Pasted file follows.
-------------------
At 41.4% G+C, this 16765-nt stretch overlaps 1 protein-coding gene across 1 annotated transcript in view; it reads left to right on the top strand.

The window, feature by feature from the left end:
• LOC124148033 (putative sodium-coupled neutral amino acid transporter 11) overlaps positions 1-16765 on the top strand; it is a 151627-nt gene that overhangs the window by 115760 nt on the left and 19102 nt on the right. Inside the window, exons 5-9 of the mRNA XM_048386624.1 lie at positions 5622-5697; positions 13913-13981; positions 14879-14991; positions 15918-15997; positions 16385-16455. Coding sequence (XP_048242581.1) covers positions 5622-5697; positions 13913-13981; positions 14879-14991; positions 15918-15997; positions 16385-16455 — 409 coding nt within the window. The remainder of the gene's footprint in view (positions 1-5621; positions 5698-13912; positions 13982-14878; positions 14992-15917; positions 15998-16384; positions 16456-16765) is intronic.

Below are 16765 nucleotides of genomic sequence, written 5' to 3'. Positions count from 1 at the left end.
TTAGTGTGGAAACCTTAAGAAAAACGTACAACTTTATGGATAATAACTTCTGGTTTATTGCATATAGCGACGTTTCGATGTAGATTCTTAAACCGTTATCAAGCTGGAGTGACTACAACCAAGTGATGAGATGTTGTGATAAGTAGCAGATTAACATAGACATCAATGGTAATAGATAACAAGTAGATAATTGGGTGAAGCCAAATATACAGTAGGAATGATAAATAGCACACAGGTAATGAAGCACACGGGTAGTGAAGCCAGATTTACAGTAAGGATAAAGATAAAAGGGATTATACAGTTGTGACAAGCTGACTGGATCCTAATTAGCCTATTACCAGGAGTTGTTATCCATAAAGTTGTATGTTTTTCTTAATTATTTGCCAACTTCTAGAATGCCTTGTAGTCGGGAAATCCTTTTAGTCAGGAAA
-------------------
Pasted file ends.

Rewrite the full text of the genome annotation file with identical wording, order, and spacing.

At 41.4% G+C, this 16765-nt stretch overlaps 1 protein-coding gene across 1 annotated transcript in view; it reads left to right on the top strand.

The window, feature by feature from the left end:
• LOC124148033 (putative sodium-coupled neutral amino acid transporter 11) overlaps positions 1-16765 on the top strand; it is a 151627-nt gene that overhangs the window by 115760 nt on the left and 19102 nt on the right. Inside the window, exons 5-9 of the mRNA XM_048386624.1 lie at positions 5622-5697; positions 13913-13981; positions 14879-14991; positions 15918-15997; positions 16385-16455. Coding sequence (XP_048242581.1) covers positions 5622-5697; positions 13913-13981; positions 14879-14991; positions 15918-15997; positions 16385-16455 — 409 coding nt within the window. The remainder of the gene's footprint in view (positions 1-5621; positions 5698-13912; positions 13982-14878; positions 14992-15917; positions 15998-16384; positions 16456-16765) is intronic.

Below are 16765 nucleotides of genomic sequence, written 5' to 3'. Positions count from 1 at the left end.
TTAGTGTGGAAACCTTAAGAAAAACGTACAACTTTATGGATAATAACTTCTGGTTTATTGCATATAGCGACGTTTCGATGTAGATTCTTAAACCGTTATCAAGCTGGAGTGACTACAACCAAGTGATGAGATGTTGTGATAAGTAGCAGATTAACATAGACATCAATGGTAATAGATAACAAGTAGATAATTGGGTGAAGCCAAATATACAGTAGGAATGATAAATAGCACACAGGTAATGAAGCACACGGGTAGTGAAGCCAGATTTACAGTAAGGATAAAGATAAAAGGGATTATACAGTTGTGACAAGCTGACTGGATCCTAATTAGCCTATTACCAGGAGTTGTTATCCATAAAGTTGTATGTTTTTCTTAATTATTTGCCAACTTCTAGAATGCCTTGTAGTCGGGAAATCCTTTTAGTCAGGAAA